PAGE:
(Aleppo) – The Syrian Air Force has repeatedly carried out indiscriminate, and in some cases deliberate, air strikes against civilians. These attacks are serious violations of international humanitarian law (the laws of war), and people who commit such violations with criminal intent are responsible for war crimes.
The 80-page report, “Death from the Skies: Deliberate and Indiscriminate Air Strikes on Civilians,” is based on visits to 50 sites of government air strikes in opposition-controlled areas in Aleppo, Idlib, and Latakia governorates, and more than 140 interviews with witnesses and victims. The air strikes Human Rights Watch documented killed at least 152 civilians. According to a network of local Syrian activists, air strikes have killed more than 4,300 civilians across Syria since July 2012.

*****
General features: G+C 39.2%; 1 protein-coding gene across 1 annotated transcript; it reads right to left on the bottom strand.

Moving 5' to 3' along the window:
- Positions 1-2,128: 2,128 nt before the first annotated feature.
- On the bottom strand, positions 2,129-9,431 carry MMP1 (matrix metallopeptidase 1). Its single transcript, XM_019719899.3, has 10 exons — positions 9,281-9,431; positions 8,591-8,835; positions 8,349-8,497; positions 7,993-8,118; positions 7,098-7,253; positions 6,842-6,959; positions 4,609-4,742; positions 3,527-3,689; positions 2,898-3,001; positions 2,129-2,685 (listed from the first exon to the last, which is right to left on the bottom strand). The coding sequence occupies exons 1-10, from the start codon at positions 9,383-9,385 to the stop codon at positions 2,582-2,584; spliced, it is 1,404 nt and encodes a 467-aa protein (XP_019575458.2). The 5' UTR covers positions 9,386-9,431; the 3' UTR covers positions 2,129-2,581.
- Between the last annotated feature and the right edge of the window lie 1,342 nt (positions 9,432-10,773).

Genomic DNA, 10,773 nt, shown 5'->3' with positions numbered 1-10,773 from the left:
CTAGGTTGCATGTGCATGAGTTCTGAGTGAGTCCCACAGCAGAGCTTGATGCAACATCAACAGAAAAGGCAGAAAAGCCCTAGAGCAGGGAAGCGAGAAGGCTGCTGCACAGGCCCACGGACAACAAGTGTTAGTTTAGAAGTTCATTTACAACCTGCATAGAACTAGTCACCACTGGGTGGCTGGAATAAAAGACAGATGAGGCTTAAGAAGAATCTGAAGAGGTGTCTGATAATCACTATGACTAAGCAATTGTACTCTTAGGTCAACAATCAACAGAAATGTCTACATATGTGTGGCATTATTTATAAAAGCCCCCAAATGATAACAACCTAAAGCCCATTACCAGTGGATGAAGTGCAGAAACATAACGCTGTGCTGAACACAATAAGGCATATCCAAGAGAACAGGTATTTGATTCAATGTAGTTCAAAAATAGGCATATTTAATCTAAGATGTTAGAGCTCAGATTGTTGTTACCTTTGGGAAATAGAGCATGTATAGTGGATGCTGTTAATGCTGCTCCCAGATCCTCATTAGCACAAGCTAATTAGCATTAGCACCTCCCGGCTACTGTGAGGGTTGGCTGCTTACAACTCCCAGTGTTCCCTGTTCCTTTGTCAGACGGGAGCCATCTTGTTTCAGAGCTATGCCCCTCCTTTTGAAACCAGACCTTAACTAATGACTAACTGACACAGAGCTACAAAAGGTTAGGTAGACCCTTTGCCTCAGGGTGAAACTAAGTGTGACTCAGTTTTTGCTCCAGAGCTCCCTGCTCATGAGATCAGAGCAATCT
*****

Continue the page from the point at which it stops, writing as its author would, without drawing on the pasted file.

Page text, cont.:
“In village after village, we found a civilian population terrified by their country’s own air force,” said Ole Solvang, a Human Rights Watch emergencies researcher who visited the sites and interviewed many of the victims and witnesses. “These illegal air strikes killed and injured many civilians and sowed a path of destruction, fear, and displacement.”
Media reports, YouTube videos, and information from opposition activists show that the Syrian government has conducted air strikes all over Syria on a daily basis since July 2012.